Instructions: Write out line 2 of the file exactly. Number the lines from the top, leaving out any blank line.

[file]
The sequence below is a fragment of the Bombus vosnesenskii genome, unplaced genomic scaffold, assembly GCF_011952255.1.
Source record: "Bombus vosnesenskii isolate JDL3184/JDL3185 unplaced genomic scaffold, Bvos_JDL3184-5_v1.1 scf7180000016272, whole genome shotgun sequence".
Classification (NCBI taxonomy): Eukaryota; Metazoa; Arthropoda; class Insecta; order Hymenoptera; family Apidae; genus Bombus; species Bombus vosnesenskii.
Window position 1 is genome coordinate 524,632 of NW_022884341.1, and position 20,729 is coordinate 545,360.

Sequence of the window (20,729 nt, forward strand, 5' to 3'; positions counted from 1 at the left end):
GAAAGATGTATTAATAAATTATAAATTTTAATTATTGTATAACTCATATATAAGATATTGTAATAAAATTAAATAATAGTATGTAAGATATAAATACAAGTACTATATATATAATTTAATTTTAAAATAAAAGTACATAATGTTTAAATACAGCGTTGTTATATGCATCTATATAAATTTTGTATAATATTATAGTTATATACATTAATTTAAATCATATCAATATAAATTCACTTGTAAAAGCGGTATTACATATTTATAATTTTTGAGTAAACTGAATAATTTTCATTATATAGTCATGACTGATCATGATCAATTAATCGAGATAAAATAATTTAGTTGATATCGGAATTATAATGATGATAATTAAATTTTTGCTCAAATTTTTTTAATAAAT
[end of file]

Source record: "Bombus vosnesenskii isolate JDL3184/JDL3185 unplaced genomic scaffold, Bvos_JDL3184-5_v1.1 scf7180000016272, whole genome shotgun sequence".